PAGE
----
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ACCOMPLISH - Definiția din dicționar

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Ac*com"plish (&unr_;), v. t. [imp. & p. p. Accomplished (&unr_;), p. pr. & vb. n. Accomplishing.] [OE. acomplissen, OF. accomplir, F. accomplir; L. ad + complere to fill up, complete. See Complete, Finish.] 1. To complete, as time or distance.
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That He would accomplish seventy years in the desolations of Jerusalem. Dan. ix. 2.
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He had accomplished half a league or more. Prescott.
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2. To bring to an issue of full success; to effect; to perform; to execute fully; to fulfill; as, to accomplish a design, an object, a promise.
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This that is written must yet be accomplished in me. Luke xxii. 37.
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3. To equip or furnish thoroughly; hence, to complete in acquirements; to render accomplished; to polish.
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The armorers accomplishing the knights. Shak.
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It [the moon] is fully accomplished for all those ends to which Providence did appoint it. Wilkins.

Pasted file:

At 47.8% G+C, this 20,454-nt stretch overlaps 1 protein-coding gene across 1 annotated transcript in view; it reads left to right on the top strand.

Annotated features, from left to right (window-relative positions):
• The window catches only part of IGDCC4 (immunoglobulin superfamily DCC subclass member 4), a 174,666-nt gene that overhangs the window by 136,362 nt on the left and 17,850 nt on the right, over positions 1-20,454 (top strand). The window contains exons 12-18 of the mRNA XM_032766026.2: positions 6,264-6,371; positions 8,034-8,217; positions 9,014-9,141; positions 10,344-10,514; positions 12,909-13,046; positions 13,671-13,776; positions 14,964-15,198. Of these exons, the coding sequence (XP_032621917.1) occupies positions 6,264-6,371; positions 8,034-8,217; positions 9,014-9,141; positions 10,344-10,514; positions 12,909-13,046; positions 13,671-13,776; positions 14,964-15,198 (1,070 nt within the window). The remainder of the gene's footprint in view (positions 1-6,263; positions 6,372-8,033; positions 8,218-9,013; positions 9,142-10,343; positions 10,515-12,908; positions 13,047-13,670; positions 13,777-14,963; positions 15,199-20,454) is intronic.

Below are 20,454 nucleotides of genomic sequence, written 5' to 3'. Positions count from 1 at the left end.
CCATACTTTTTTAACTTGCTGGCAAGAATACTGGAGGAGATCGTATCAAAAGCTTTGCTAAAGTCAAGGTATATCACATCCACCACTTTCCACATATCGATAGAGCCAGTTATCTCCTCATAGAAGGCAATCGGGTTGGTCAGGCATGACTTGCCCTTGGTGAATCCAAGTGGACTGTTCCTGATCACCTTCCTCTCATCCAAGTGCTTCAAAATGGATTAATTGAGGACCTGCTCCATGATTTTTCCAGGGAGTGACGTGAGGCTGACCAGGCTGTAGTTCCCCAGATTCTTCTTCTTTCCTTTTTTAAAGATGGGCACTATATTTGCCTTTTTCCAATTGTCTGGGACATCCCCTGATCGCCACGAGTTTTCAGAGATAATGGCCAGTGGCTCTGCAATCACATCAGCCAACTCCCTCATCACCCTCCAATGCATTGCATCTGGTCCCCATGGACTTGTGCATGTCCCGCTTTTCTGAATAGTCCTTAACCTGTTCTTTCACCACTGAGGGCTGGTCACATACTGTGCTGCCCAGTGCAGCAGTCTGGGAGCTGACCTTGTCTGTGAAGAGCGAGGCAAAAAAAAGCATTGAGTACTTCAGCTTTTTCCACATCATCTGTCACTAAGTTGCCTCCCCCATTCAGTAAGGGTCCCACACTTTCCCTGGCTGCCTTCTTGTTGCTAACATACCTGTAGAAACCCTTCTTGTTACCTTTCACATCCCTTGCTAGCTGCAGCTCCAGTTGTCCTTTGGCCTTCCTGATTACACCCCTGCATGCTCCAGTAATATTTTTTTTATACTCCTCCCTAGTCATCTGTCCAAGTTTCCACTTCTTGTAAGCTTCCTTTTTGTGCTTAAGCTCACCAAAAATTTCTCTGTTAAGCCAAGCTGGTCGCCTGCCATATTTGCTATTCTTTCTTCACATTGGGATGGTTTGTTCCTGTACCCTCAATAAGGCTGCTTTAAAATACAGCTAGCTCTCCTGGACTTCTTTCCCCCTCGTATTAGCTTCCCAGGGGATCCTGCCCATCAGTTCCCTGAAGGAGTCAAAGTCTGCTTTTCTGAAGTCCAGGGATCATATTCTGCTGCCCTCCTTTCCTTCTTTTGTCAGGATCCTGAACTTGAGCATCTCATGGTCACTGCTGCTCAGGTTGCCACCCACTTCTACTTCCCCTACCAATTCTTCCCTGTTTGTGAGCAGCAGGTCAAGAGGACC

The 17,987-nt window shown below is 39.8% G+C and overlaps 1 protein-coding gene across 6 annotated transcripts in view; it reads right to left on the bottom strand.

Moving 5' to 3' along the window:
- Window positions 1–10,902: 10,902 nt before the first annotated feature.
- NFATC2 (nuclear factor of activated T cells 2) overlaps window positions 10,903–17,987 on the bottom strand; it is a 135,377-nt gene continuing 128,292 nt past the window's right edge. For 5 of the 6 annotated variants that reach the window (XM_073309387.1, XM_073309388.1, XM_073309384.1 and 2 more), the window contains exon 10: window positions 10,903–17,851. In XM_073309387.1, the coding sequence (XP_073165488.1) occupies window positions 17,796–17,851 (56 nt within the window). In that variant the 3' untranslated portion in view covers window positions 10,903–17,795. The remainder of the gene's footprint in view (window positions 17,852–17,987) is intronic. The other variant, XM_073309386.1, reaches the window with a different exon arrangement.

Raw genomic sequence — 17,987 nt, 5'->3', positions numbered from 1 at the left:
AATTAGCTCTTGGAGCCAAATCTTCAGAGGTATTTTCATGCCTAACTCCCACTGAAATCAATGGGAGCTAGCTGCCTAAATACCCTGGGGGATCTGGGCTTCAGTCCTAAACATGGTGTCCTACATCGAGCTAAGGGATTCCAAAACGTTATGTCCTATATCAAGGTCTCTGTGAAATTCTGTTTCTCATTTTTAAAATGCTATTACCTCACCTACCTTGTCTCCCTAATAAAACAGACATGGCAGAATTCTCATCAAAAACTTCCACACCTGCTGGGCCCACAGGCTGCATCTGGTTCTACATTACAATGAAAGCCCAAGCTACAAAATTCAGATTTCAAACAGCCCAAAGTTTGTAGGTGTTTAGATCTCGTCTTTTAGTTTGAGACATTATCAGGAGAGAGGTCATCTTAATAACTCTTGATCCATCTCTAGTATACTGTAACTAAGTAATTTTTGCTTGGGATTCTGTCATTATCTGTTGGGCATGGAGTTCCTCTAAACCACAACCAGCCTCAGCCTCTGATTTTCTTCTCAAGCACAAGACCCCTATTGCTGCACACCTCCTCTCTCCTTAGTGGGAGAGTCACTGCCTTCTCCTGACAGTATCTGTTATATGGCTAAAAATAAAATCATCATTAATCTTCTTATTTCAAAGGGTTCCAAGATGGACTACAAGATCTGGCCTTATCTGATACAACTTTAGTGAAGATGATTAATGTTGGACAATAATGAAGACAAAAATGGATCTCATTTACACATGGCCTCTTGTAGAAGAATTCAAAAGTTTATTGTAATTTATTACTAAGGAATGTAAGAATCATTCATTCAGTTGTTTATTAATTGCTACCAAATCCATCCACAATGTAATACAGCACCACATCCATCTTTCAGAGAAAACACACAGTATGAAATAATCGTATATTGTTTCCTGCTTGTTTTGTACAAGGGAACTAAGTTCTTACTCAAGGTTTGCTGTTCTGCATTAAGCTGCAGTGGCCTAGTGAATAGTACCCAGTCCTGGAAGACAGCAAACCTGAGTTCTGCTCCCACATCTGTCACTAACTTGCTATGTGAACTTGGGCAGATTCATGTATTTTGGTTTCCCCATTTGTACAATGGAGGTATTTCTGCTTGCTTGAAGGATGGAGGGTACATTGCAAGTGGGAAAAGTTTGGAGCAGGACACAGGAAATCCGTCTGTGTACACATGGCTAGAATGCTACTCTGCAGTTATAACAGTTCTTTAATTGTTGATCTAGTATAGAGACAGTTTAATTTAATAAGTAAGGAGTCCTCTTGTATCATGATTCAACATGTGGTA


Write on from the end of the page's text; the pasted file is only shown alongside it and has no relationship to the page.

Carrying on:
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These qualities . . . go to accomplish a perfect woman. Cowden Clarke.
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4. To gain; to obtain. [Obs.] Shak.
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Syn. -- To do; perform; fulfill; realize; effect; effectuate; complete; consummate; execute; achieve; perfect; equip; furnish. -- To Accomplish, Effect, Execute, Achieve, Perform. These words agree in the general idea of carrying out to some end proposed. To accomplish (to fill up to the measure of the intention) generally implies perseverance and skill; as, to accomplish a plan proposed by one's self, an object, a design, an undertaking. “Thou shalt accomplish my desire.” 1 Kings v. 9.
[1913 Webster]He . . . expressed his desire to see a union accomplished between England and Scotland. Macaulay.
[1913 Webster]To effect (to work out) is much like accomplish. It usually implies some degree of difficulty contended with; as, he effected or accomplished what he intended, his purpose, but little. “What he decreed, he effected.” Milton.
[1913 Webster]To work in close design by fraud or guile
What force effected not.
[1913 Webster]To execute (to follow out to the end, to carry out, or into effect) implies a set mode of operation; as, to execute the laws or the orders of another; to execute a work, a purpose, design, plan, project. To perform is much like to do, though less generally applied. It conveys a notion of protracted and methodical effort; as, to perform a mission, a part, a task, a work. “Thou canst best perform that office.” Milton.
[1913 Webster]The Saints, like stars, around his seat
Perform their courses still.
[1913 Webster]To achieve (to come to the end or arrive at one's purpose) usually implies some enterprise or undertaking of importance, difficulty, and excellence.

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